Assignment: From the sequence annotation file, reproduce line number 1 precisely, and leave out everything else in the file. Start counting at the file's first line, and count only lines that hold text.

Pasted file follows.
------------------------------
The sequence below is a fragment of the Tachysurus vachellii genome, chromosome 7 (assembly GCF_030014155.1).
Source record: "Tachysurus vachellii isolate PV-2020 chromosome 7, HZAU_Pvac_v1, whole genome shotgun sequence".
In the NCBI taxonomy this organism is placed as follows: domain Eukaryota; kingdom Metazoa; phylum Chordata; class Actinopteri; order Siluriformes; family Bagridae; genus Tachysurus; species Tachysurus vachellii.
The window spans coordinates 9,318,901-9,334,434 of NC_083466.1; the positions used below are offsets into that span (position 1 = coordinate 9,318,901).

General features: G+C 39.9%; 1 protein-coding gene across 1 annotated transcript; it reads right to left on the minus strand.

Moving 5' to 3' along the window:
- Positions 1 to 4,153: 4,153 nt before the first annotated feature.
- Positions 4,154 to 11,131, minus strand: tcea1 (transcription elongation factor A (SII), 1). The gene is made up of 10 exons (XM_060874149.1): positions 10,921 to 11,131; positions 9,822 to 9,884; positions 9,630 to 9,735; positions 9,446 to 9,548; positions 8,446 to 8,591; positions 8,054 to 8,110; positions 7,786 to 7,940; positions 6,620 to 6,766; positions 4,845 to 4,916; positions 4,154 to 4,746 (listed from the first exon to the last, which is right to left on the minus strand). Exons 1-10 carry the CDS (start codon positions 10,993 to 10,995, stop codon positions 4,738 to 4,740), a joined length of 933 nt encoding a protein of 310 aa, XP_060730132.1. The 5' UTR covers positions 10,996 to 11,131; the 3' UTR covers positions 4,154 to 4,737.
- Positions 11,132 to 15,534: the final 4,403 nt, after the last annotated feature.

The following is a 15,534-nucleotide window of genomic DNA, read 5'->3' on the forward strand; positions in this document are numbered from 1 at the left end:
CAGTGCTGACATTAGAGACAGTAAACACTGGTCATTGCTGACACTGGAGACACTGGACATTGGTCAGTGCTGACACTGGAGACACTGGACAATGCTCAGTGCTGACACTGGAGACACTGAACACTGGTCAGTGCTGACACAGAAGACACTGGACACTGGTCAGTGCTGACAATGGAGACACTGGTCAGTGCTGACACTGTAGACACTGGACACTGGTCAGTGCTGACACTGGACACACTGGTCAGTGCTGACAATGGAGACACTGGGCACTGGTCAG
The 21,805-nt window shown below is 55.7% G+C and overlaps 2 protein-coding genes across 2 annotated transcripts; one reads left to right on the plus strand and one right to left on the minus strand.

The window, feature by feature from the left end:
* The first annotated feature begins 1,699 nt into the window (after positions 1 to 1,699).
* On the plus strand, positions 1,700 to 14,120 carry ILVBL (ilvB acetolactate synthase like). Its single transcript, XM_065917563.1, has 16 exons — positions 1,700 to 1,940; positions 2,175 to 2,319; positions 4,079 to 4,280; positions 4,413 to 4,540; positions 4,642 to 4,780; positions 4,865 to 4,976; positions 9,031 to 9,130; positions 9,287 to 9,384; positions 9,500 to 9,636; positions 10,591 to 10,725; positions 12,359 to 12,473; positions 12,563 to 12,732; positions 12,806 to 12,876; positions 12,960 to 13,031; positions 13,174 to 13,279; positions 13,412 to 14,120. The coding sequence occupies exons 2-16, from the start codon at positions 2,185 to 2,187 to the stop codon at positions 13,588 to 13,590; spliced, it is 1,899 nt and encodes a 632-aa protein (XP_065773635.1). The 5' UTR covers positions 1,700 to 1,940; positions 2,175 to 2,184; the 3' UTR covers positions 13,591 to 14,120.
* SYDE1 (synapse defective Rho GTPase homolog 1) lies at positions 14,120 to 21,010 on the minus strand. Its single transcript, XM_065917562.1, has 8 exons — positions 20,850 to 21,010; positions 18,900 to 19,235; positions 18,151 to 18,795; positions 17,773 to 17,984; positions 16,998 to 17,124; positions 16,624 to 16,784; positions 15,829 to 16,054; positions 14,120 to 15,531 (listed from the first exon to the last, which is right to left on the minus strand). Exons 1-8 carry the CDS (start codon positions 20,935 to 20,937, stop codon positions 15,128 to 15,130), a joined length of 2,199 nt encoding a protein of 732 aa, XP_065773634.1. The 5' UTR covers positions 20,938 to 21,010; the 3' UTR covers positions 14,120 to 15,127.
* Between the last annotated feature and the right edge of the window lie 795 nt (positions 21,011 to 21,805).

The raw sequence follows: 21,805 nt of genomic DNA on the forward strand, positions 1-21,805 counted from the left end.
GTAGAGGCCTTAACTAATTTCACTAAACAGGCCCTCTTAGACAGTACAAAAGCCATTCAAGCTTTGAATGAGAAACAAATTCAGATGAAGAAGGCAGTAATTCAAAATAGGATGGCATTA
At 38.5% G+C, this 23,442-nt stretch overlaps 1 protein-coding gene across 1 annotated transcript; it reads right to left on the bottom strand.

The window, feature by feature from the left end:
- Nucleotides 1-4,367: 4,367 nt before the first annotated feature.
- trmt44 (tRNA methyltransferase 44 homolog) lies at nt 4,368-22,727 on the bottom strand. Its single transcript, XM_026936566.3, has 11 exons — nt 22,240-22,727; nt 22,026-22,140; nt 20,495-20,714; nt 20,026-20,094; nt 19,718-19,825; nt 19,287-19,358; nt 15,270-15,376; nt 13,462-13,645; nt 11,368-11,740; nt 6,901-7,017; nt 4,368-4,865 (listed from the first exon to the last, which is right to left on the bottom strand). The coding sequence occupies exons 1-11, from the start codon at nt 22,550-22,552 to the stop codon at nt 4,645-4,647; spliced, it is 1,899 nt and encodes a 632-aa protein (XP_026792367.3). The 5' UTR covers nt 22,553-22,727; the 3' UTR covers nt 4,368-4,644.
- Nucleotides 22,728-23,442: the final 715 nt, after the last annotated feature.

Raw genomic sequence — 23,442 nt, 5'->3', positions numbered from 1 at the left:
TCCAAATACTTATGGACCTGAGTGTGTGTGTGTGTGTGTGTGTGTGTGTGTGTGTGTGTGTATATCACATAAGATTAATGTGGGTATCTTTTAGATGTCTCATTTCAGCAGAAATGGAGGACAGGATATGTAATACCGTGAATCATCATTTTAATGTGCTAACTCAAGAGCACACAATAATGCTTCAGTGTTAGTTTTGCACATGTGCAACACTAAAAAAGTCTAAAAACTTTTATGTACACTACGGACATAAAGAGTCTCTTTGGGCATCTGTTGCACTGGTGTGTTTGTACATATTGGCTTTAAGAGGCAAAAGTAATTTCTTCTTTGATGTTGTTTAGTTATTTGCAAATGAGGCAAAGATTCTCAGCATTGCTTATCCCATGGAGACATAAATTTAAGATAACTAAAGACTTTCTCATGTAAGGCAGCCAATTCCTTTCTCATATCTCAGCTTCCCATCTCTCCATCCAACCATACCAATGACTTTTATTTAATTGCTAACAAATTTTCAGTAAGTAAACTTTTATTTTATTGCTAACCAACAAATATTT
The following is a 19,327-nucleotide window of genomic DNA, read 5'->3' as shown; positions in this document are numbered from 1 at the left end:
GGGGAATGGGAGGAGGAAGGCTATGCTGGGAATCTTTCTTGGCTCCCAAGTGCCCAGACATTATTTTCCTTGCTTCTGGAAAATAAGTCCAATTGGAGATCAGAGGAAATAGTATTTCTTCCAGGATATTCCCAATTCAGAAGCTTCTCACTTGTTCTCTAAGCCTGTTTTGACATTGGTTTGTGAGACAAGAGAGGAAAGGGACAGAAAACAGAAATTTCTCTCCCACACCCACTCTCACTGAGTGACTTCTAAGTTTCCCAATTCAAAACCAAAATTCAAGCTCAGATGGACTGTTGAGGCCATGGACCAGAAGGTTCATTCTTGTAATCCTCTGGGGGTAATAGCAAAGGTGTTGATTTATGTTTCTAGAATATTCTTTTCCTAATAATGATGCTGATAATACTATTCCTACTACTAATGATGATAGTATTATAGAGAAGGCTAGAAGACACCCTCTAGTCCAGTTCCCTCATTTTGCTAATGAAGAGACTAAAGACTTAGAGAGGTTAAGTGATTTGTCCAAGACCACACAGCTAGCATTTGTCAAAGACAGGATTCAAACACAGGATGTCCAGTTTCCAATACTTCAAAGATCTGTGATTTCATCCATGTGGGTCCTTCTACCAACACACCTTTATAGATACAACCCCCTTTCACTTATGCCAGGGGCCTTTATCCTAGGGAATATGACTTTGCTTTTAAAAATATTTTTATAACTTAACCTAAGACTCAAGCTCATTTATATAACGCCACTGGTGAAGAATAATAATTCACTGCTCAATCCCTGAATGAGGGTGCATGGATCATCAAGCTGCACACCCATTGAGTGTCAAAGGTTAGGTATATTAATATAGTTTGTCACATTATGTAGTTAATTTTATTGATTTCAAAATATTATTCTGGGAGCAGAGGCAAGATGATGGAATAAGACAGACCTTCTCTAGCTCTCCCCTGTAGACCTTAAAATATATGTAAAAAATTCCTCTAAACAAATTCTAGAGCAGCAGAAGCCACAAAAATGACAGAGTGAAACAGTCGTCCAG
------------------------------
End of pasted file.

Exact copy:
The sequence below is a fragment of the Tachysurus vachellii genome, chromosome 7 (assembly GCF_030014155.1).